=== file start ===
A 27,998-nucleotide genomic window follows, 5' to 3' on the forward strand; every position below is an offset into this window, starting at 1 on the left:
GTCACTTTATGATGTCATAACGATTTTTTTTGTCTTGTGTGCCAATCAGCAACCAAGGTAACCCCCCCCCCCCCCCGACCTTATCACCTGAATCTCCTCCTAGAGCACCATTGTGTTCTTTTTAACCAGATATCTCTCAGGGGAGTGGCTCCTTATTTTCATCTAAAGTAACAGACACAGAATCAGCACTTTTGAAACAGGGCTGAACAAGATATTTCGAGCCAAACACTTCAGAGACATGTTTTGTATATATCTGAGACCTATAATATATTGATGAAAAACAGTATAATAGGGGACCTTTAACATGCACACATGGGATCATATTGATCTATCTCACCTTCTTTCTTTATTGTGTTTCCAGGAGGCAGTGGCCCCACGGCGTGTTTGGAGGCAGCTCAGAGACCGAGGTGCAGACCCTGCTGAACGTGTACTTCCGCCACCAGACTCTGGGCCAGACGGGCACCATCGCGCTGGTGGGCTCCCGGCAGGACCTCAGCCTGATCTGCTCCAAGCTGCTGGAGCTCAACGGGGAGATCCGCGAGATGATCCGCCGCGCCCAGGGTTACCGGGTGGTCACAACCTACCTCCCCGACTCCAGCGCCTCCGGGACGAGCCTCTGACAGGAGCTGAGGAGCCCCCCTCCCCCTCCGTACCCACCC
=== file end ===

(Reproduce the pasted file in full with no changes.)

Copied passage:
A 27,998-nucleotide genomic window follows, 5' to 3' on the forward strand; every position below is an offset into this window, starting at 1 on the left:
GTCACTTTATGATGTCATAACGATTTTTTTTGTCTTGTGTGCCAATCAGCAACCAAGGTAACCCCCCCCCCCCCCCGACCTTATCACCTGAATCTCCTCCTAGAGCACCATTGTGTTCTTTTTAACCAGATATCTCTCAGGGGAGTGGCTCCTTATTTTCATCTAAAGTAACAGACACAGAATCAGCACTTTTGAAACAGGGCTGAACAAGATATTTCGAGCCAAACACTTCAGAGACATGTTTTGTATATATCTGAGACCTATAATATATTGATGAAAAACAGTATAATAGGGGACCTTTAACATGCACACATGGGATCATATTGATCTATCTCACCTTCTTTCTTTATTGTGTTTCCAGGAGGCAGTGGCCCCACGGCGTGTTTGGAGGCAGCTCAGAGACCGAGGTGCAGACCCTGCTGAACGTGTACTTCCGCCACCAGACTCTGGGCCAGACGGGCACCATCGCGCTGGTGGGCTCCCGGCAGGACCTCAGCCTGATCTGCTCCAAGCTGCTGGAGCTCAACGGGGAGATCCGCGAGATGATCCGCCGCGCCCAGGGTTACCGGGTGGTCACAACCTACCTCCCCGACTCCAGCGCCTCCGGGACGAGCCTCTGACAGGAGCTGAGGAGCCCCCCTCCCCCTCCGTACCCACCC